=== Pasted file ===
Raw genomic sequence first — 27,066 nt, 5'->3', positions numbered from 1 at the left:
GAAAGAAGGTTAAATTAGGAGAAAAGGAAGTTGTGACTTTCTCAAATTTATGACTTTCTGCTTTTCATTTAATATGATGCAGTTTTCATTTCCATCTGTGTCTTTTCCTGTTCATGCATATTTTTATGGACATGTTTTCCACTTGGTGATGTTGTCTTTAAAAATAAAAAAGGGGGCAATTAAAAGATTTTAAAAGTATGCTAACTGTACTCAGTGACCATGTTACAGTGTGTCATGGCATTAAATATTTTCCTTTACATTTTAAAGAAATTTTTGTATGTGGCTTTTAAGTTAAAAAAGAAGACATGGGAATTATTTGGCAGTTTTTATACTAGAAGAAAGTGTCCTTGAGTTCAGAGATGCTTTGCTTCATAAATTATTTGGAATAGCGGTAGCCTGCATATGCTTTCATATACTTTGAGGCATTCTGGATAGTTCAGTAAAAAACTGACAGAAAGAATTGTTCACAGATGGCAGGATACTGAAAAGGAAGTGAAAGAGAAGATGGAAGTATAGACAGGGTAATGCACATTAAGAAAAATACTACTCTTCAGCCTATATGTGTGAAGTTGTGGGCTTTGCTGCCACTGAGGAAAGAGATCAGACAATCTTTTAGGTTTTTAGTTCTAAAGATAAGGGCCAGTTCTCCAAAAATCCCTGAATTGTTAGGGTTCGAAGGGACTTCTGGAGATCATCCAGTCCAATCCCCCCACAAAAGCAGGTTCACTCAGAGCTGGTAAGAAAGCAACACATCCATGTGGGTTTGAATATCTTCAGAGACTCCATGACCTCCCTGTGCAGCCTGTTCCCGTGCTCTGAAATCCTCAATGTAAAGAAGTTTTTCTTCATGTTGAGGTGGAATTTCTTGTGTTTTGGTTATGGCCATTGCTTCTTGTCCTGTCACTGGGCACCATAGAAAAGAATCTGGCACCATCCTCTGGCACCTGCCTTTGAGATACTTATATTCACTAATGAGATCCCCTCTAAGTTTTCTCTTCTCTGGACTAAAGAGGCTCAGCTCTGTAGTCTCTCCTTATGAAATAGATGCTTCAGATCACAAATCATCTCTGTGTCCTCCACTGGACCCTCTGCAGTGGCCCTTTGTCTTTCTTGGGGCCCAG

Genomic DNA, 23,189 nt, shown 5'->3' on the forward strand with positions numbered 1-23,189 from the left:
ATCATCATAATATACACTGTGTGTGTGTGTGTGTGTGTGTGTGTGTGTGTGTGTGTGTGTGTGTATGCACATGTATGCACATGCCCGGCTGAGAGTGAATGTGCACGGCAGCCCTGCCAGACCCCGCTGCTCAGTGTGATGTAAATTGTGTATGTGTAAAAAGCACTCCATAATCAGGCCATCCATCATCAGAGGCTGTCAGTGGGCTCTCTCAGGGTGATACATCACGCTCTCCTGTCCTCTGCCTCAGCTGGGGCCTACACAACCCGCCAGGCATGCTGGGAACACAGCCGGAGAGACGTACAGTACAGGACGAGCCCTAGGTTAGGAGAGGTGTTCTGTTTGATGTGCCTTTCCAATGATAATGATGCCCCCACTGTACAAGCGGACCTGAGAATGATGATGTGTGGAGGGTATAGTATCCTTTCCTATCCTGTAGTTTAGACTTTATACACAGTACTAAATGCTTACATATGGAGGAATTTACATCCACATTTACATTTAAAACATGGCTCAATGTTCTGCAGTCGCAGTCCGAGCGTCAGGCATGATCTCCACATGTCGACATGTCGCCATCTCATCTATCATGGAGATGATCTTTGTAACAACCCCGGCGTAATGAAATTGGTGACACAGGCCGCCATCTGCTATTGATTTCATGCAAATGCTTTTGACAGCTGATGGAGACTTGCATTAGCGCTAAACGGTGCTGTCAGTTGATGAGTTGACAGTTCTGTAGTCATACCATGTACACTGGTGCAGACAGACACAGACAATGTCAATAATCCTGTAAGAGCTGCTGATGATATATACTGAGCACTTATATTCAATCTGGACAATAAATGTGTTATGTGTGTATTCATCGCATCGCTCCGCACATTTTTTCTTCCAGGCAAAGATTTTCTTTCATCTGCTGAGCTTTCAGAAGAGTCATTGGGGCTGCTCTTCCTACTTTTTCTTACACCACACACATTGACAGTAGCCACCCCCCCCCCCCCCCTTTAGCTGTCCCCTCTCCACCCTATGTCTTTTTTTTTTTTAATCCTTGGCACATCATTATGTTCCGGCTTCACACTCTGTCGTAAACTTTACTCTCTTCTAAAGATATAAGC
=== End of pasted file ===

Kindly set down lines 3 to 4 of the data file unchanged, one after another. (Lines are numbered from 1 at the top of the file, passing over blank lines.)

Genomic DNA, 23,189 nt, shown 5'->3' on the forward strand with positions numbered 1-23,189 from the left:
ATCATCATAATATACACTGTGTGTGTGTGTGTGTGTGTGTGTGTGTGTGTGTGTGTGTGTGTGTATGCACATGTATGCACATGCCCGGCTGAGAGTGAATGTGCACGGCAGCCCTGCCAGACCCCGCTGCTCAGTGTGATGTAAATTGTGTATGTGTAAAAAGCACTCCATAATCAGGCCATCCATCATCAGAGGCTGTCAGTGGGCTCTCTCAGGGTGATACATCACGCTCTCCTGTCCTCTGCCTCAGCTGGGGCCTACACAACCCGCCAGGCATGCTGGGAACACAGCCGGAGAGACGTACAGTACAGGACGAGCCCTAGGTTAGGAGAGGTGTTCTGTTTGATGTGCCTTTCCAATGATAATGATGCCCCCACTGTACAAGCGGACCTGAGAATGATGATGTGTGGAGGGTATAGTATCCTTTCCTATCCTGTAGTTTAGACTTTATACACAGTACTAAATGCTTACATATGGAGGAATTTACATCCACATTTACATTTAAAACATGGCTCAATGTTCTGCAGTCGCAGTCCGAGCGTCAGGCATGATCTCCACATGTCGACATGTCGCCATCTCATCTATCATGGAGATGATCTTTGTAACAACCCCGGCGTAATGAAATTGGTGACACAGGCCGCCATCTGCTATTGATTTCATGCAAATGCTTTTGACAGCTGATGGAGACTTGCATTAGCGCTAAACGGTGCTGTCAGTTGATGAGTTGACAGTTCTGTAGTCATACCATGTACACTGGTGCAGACAGACACAGACAATGTCAATAATCCTGTAAGAGCTGCTGATGATATATACTGAGCACTTATATTCAATCTGGACAATAAATGTGTTATGTGTGTATTCATCGCATCGCTCCGCACATTTTTTCTTCCAGGCAAAGATTTTCTTTCATCTGCTGAGCTTTCAGAAGAGTCATTGGGGCTGCTCTTCCTACTTTTTCTTACACCACACACATTGACAGTAGCCACCCCCCCCCCCCCCCTTTAGCTGTCCCCTCTCCACCCTATGTCTTTTTTTTTTTTAATCCTTGGCACATCATTATGTTCCGGCTTCACACTCTGTCGTAAACTTTACTCTCTTCTAAAGATATAAGC